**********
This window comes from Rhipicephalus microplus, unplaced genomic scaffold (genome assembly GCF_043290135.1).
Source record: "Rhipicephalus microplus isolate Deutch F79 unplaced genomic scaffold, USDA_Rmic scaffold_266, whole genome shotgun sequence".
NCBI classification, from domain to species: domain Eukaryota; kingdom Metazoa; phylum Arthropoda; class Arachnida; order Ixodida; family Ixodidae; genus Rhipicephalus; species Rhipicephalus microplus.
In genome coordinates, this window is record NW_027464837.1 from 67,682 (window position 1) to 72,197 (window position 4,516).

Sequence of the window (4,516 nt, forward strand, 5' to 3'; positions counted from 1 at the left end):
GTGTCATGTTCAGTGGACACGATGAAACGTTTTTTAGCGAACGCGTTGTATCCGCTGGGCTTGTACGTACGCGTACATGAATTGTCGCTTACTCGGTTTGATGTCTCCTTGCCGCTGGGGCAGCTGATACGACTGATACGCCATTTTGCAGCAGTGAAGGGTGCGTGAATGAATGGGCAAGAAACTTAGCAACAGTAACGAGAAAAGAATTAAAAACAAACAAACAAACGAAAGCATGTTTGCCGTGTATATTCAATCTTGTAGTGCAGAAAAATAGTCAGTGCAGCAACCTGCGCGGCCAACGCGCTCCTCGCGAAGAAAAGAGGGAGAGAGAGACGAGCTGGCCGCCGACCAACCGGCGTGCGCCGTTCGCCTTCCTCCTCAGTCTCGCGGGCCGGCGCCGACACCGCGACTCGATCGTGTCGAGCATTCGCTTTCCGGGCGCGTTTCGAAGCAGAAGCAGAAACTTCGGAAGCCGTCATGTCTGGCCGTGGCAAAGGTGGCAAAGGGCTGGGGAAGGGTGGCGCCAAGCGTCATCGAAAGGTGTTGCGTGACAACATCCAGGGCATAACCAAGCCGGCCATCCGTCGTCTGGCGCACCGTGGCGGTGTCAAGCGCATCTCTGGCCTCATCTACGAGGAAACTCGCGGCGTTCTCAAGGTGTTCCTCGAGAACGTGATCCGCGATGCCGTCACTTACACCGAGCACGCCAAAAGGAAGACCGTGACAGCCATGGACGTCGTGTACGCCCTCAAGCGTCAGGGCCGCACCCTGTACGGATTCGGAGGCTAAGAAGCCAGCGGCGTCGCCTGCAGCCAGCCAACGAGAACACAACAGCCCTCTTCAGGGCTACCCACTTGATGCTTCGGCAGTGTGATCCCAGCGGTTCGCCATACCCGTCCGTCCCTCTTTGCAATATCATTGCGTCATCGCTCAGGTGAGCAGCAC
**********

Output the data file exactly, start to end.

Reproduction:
This window comes from Rhipicephalus microplus, unplaced genomic scaffold (genome assembly GCF_043290135.1).
Source record: "Rhipicephalus microplus isolate Deutch F79 unplaced genomic scaffold, USDA_Rmic scaffold_266, whole genome shotgun sequence".
NCBI classification, from domain to species: domain Eukaryota; kingdom Metazoa; phylum Arthropoda; class Arachnida; order Ixodida; family Ixodidae; genus Rhipicephalus; species Rhipicephalus microplus.
In genome coordinates, this window is record NW_027464837.1 from 67,682 (window position 1) to 72,197 (window position 4,516).

Sequence of the window (4,516 nt, forward strand, 5' to 3'; positions counted from 1 at the left end):
GTGTCATGTTCAGTGGACACGATGAAACGTTTTTTAGCGAACGCGTTGTATCCGCTGGGCTTGTACGTACGCGTACATGAATTGTCGCTTACTCGGTTTGATGTCTCCTTGCCGCTGGGGCAGCTGATACGACTGATACGCCATTTTGCAGCAGTGAAGGGTGCGTGAATGAATGGGCAAGAAACTTAGCAACAGTAACGAGAAAAGAATTAAAAACAAACAAACAAACGAAAGCATGTTTGCCGTGTATATTCAATCTTGTAGTGCAGAAAAATAGTCAGTGCAGCAACCTGCGCGGCCAACGCGCTCCTCGCGAAGAAAAGAGGGAGAGAGAGACGAGCTGGCCGCCGACCAACCGGCGTGCGCCGTTCGCCTTCCTCCTCAGTCTCGCGGGCCGGCGCCGACACCGCGACTCGATCGTGTCGAGCATTCGCTTTCCGGGCGCGTTTCGAAGCAGAAGCAGAAACTTCGGAAGCCGTCATGTCTGGCCGTGGCAAAGGTGGCAAAGGGCTGGGGAAGGGTGGCGCCAAGCGTCATCGAAAGGTGTTGCGTGACAACATCCAGGGCATAACCAAGCCGGCCATCCGTCGTCTGGCGCACCGTGGCGGTGTCAAGCGCATCTCTGGCCTCATCTACGAGGAAACTCGCGGCGTTCTCAAGGTGTTCCTCGAGAACGTGATCCGCGATGCCGTCACTTACACCGAGCACGCCAAAAGGAAGACCGTGACAGCCATGGACGTCGTGTACGCCCTCAAGCGTCAGGGCCGCACCCTGTACGGATTCGGAGGCTAAGAAGCCAGCGGCGTCGCCTGCAGCCAGCCAACGAGAACACAACAGCCCTCTTCAGGGCTACCCACTTGATGCTTCGGCAGTGTGATCCCAGCGGTTCGCCATACCCGTCCGTCCCTCTTTGCAATATCATTGCGTCATCGCTCAGGTGAGCAGCAC